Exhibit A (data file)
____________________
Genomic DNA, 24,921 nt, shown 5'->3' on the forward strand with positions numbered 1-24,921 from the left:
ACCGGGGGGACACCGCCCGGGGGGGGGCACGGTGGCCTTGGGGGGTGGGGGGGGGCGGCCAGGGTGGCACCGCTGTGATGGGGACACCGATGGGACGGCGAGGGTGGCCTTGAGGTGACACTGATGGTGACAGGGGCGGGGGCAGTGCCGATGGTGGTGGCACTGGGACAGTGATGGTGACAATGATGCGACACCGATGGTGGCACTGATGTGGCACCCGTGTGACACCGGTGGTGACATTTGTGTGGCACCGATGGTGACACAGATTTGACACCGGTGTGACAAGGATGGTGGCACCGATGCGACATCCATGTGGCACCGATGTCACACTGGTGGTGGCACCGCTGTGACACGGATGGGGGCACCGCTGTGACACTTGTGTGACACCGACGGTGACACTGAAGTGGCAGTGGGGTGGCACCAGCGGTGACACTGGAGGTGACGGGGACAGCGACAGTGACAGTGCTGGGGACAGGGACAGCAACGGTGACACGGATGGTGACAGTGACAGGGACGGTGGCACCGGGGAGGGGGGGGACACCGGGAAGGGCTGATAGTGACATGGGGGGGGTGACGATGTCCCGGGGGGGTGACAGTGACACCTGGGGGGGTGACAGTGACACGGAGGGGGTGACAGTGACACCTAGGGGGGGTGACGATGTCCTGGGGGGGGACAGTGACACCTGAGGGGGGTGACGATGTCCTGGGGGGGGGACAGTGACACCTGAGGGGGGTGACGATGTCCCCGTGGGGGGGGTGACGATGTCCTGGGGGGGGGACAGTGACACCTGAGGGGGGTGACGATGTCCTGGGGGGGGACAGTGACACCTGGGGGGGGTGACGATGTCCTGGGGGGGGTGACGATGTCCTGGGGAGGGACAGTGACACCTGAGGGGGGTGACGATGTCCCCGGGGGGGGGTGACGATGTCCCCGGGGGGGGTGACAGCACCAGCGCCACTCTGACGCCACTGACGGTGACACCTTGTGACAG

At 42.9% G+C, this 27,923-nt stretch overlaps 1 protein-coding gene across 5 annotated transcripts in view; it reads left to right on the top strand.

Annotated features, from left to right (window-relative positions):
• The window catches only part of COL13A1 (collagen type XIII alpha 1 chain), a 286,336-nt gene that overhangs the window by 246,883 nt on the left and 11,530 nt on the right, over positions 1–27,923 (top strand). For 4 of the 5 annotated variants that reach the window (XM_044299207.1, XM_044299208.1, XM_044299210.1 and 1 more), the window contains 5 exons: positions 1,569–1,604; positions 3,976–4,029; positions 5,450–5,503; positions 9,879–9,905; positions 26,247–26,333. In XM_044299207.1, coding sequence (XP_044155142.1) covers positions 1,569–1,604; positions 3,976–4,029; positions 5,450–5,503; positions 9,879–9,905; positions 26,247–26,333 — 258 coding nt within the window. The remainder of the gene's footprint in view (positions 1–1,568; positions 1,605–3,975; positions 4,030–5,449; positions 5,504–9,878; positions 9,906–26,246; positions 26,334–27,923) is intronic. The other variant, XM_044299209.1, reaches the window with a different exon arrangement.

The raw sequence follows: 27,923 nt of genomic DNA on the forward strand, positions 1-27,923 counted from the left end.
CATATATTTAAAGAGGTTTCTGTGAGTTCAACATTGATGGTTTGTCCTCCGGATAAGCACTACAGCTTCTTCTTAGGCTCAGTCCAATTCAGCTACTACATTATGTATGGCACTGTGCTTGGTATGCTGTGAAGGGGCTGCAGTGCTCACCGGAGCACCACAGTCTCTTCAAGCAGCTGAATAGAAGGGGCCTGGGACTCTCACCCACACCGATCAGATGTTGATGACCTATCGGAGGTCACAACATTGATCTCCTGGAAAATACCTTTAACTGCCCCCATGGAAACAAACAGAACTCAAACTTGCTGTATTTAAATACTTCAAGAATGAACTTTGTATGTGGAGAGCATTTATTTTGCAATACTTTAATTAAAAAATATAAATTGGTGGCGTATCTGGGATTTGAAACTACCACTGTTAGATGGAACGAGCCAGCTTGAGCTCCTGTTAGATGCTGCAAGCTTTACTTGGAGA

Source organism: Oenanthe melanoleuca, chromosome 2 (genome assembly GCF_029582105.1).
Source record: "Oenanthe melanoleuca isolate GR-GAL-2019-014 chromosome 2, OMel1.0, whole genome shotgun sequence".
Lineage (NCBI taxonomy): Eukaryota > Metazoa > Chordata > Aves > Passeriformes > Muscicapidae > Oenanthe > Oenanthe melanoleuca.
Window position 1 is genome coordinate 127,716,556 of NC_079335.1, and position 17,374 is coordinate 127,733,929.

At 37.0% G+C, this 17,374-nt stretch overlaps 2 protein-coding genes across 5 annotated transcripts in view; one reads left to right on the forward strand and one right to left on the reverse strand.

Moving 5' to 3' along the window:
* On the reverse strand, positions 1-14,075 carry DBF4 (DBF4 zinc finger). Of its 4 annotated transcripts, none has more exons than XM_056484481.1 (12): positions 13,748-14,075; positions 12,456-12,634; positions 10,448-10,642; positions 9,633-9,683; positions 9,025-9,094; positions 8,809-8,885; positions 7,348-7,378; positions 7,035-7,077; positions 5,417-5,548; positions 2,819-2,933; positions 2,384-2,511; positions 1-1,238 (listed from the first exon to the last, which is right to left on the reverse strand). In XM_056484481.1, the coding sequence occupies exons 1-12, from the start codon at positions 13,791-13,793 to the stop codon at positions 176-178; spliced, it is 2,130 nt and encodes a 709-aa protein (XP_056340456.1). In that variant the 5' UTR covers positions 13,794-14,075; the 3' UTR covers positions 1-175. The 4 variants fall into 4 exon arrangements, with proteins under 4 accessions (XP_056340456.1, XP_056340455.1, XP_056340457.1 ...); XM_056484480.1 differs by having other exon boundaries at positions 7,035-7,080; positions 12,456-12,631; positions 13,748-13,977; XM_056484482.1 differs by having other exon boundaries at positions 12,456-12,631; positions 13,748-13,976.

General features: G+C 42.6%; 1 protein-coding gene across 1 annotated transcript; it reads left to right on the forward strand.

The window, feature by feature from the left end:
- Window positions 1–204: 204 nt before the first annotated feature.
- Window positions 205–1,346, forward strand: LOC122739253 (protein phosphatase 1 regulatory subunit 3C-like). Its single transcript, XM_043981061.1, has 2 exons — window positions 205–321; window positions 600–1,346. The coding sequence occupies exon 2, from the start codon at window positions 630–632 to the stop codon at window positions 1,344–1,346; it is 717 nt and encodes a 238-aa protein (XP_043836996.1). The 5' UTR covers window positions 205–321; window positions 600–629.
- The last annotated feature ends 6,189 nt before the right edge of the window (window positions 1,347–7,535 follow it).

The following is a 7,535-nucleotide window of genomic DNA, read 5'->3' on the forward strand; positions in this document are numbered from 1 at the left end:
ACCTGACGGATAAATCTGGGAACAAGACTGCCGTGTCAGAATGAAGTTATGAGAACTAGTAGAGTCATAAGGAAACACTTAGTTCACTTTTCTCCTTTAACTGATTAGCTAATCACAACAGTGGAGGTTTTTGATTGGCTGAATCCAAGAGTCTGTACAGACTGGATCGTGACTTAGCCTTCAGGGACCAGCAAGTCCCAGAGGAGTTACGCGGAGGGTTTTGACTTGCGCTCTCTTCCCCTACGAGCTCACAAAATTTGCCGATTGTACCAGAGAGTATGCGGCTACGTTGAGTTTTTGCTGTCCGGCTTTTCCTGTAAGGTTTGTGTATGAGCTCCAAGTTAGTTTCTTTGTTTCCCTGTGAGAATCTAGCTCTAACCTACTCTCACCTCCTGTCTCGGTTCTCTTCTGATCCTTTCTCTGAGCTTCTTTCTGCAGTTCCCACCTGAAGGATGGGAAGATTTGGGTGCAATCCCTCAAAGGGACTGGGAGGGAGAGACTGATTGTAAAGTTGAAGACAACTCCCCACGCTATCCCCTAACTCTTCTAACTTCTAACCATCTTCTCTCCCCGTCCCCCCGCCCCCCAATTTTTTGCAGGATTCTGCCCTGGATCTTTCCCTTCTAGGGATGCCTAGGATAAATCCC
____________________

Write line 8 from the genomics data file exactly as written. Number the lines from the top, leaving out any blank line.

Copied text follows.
Source organism: Oenanthe melanoleuca, chromosome 2 (genome assembly GCF_029582105.1).